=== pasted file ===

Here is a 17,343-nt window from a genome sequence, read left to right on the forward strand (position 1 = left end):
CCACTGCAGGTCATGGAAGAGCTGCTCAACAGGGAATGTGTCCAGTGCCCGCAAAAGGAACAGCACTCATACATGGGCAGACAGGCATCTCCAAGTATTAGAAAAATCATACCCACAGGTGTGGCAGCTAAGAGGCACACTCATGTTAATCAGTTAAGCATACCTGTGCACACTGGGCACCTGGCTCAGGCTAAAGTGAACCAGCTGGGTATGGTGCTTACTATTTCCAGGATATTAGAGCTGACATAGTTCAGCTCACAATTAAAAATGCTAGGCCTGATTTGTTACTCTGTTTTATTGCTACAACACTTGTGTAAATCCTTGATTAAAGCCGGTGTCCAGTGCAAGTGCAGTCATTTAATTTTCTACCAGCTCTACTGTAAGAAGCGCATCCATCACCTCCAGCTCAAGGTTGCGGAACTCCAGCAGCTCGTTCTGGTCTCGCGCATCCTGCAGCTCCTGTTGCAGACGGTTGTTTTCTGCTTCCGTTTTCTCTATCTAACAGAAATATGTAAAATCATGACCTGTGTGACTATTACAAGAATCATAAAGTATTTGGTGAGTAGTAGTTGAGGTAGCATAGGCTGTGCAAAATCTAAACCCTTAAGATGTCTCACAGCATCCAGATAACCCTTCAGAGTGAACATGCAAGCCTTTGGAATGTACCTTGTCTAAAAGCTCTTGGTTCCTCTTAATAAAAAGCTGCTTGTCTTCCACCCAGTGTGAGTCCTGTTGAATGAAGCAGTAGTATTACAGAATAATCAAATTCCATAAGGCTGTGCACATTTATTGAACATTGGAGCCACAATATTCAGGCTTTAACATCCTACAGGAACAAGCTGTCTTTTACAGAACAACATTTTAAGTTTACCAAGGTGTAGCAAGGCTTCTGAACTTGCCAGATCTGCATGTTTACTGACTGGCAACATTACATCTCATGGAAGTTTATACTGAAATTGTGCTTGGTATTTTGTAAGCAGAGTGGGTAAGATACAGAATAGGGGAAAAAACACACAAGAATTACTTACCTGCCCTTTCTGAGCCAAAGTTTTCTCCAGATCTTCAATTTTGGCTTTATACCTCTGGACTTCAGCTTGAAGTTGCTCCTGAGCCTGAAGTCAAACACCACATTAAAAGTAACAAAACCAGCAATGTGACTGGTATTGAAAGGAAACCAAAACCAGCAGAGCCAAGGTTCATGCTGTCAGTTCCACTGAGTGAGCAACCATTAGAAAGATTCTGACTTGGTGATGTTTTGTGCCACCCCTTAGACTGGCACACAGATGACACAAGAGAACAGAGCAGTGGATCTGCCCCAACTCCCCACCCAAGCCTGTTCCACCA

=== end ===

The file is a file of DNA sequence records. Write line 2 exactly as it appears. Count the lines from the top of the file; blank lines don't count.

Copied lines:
CCACTGCAGGTCATGGAAGAGCTGCTCAACAGGGAATGTGTCCAGTGCCCGCAAAAGGAACAGCACTCATACATGGGCAGACAGGCATCTCCAAGTATTAGAAAAATCATACCCACAGGTGTGGCAGCTAAGAGGCACACTCATGTTAATCAGTTAAGCATACCTGTGCACACTGGGCACCTGGCTCAGGCTAAAGTGAACCAGCTGGGTATGGTGCTTACTATTTCCAGGATATTAGAGCTGACATAGTTCAGCTCACAATTAAAAATGCTAGGCCTGATTTGTTACTCTGTTTTATTGCTACAACACTTGTGTAAATCCTTGATTAAAGCCGGTGTCCAGTGCAAGTGCAGTCATTTAATTTTCTACCAGCTCTACTGTAAGAAGCGCATCCATCACCTCCAGCTCAAGGTTGCGGAACTCCAGCAGCTCGTTCTGGTCTCGCGCATCCTGCAGCTCCTGTTGCAGACGGTTGTTTTCTGCTTCCGTTTTCTCTATCTAACAGAAATATGTAAAATCATGACCTGTGTGACTATTACAAGAATCATAAAGTATTTGGTGAGTAGTAGTTGAGGTAGCATAGGCTGTGCAAAATCTAAACCCTTAAGATGTCTCACAGCATCCAGATAACCCTTCAGAGTGAACATGCAAGCCTTTGGAATGTACCTTGTCTAAAAGCTCTTGGTTCCTCTTAATAAAAAGCTGCTTGTCTTCCACCCAGTGTGAGTCCTGTTGAATGAAGCAGTAGTATTACAGAATAATCAAATTCCATAAGGCTGTGCACATTTATTGAACATTGGAGCCACAATATTCAGGCTTTAACATCCTACAGGAACAAGCTGTCTTTTACAGAACAACATTTTAAGTTTACCAAGGTGTAGCAAGGCTTCTGAACTTGCCAGATCTGCATGTTTACTGACTGGCAACATTACATCTCATGGAAGTTTATACTGAAATTGTGCTTGGTATTTTGTAAGCAGAGTGGGTAAGATACAGAATAGGGGAAAAAACACACAAGAATTACTTACCTGCCCTTTCTGAGCCAAAGTTTTCTCCAGATCTTCAATTTTGGCTTTATACCTCTGGACTTCAGCTTGAAGTTGCTCCTGAGCCTGAAGTCAAACACCACATTAAAAGTAACAAAACCAGCAATGTGACTGGTATTGAAAGGAAACCAAAACCAGCAGAGCCAAGGTTCATGCTGTCAGTTCCACTGAGTGAGCAACCATTAGAAAGATTCTGACTTGGTGATGTTTTGTGCCACCCCTTAGACTGGCACACAGATGACACAAGAGAACAGAGCAGTGGATCTGCCCCAACTCCCCACCCAAGCCTGTTCCACCA